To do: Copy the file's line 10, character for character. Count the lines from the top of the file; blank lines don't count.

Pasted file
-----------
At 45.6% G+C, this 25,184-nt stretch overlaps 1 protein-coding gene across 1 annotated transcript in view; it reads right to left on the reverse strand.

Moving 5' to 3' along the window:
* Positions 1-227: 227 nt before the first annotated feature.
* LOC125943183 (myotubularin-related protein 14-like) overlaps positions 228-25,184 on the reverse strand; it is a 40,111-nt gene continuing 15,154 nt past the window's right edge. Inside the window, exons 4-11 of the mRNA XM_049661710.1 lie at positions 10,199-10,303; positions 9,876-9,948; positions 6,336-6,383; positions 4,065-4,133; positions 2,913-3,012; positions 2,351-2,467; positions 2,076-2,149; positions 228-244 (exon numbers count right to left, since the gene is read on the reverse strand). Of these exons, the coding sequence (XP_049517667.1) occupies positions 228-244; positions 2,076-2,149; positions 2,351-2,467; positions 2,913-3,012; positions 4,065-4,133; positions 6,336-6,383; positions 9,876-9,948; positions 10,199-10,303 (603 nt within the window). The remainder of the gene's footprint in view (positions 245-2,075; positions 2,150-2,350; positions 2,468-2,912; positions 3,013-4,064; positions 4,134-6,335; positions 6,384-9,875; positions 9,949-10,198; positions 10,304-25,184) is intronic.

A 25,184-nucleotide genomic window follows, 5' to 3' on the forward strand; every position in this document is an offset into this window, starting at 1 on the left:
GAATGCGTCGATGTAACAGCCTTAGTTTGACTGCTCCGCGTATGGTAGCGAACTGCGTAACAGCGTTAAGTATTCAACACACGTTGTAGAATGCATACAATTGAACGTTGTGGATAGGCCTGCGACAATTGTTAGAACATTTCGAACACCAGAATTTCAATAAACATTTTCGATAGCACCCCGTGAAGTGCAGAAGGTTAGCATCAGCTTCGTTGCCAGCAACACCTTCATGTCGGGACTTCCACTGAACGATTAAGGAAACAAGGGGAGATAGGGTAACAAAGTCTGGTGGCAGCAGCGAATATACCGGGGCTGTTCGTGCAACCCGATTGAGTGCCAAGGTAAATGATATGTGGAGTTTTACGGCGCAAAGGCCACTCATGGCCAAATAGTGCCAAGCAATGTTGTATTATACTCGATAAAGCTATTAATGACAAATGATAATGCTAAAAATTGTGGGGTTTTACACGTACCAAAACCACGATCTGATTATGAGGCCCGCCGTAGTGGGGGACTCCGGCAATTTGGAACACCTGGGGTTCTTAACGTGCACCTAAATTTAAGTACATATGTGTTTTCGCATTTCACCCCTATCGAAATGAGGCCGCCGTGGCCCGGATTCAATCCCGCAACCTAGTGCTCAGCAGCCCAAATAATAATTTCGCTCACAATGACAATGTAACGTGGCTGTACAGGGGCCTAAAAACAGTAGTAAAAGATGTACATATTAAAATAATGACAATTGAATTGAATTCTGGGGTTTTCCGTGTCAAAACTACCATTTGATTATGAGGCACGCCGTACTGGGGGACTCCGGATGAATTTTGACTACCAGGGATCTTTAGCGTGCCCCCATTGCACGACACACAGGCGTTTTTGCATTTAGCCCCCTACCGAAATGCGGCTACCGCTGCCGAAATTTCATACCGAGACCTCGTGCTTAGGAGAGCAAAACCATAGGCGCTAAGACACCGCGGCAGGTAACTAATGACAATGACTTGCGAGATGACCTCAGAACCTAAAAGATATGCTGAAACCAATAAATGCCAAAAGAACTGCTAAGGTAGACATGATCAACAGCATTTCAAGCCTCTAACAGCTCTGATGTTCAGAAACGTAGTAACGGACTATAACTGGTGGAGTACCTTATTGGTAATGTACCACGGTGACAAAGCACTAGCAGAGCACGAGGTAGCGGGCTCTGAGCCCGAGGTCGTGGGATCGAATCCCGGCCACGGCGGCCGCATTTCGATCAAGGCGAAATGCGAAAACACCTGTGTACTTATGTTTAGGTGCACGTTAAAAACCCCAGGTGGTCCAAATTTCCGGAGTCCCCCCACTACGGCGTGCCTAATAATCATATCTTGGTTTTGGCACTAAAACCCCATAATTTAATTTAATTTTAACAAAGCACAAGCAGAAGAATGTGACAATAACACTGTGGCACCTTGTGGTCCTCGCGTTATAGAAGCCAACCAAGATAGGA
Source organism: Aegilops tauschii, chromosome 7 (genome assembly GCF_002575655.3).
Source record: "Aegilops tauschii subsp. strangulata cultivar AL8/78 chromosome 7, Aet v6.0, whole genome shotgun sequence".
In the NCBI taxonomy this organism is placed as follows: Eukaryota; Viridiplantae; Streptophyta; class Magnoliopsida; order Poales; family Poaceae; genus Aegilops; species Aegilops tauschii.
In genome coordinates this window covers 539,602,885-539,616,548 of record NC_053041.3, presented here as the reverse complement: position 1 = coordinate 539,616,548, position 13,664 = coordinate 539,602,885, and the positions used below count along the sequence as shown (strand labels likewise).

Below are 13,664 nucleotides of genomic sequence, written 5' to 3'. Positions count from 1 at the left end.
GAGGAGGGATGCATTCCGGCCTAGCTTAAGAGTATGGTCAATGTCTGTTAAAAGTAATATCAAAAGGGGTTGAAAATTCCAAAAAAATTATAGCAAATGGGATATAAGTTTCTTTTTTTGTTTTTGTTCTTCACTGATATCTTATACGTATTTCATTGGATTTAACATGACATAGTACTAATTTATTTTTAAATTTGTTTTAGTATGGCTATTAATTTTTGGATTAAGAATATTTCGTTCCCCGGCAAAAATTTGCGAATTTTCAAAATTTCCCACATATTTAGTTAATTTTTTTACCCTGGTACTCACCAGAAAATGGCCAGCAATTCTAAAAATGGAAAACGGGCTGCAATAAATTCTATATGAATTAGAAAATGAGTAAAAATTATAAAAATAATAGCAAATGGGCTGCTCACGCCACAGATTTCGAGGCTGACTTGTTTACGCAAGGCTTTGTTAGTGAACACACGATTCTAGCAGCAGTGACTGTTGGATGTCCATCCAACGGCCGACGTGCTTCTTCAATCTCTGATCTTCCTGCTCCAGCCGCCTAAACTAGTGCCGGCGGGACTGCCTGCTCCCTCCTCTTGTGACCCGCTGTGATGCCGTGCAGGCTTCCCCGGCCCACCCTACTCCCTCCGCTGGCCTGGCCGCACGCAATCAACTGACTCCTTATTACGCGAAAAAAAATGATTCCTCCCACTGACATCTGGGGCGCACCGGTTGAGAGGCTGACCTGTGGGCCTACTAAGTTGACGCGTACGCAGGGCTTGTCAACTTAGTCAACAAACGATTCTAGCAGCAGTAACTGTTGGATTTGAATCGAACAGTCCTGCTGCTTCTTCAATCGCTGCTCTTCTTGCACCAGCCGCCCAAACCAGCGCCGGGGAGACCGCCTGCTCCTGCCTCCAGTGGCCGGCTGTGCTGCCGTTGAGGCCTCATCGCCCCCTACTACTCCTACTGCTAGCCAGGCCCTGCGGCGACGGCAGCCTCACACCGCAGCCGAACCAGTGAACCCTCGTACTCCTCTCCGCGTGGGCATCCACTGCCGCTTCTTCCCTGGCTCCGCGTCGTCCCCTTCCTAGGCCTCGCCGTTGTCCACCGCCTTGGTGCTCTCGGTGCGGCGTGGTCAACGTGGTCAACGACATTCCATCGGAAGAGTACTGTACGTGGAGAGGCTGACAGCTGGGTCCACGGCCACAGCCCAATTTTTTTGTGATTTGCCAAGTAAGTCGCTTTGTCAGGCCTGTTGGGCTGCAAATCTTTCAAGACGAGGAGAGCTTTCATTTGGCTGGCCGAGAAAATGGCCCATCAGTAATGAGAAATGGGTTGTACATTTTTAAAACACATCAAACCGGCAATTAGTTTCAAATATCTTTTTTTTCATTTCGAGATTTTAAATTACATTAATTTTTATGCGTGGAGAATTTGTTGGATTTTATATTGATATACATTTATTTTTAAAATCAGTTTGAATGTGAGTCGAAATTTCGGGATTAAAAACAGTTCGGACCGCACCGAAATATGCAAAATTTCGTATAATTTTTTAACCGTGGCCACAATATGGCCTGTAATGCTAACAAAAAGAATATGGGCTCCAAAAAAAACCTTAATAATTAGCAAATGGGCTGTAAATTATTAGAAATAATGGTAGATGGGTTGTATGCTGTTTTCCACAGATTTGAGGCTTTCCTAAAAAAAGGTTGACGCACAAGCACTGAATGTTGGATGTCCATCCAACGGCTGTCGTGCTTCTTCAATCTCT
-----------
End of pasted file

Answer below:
In genome coordinates this window covers 539,602,885-539,616,548 of record NC_053041.3, presented here as the reverse complement: position 1 = coordinate 539,616,548, position 13,664 = coordinate 539,602,885, and the positions used below count along the sequence as shown (strand labels likewise).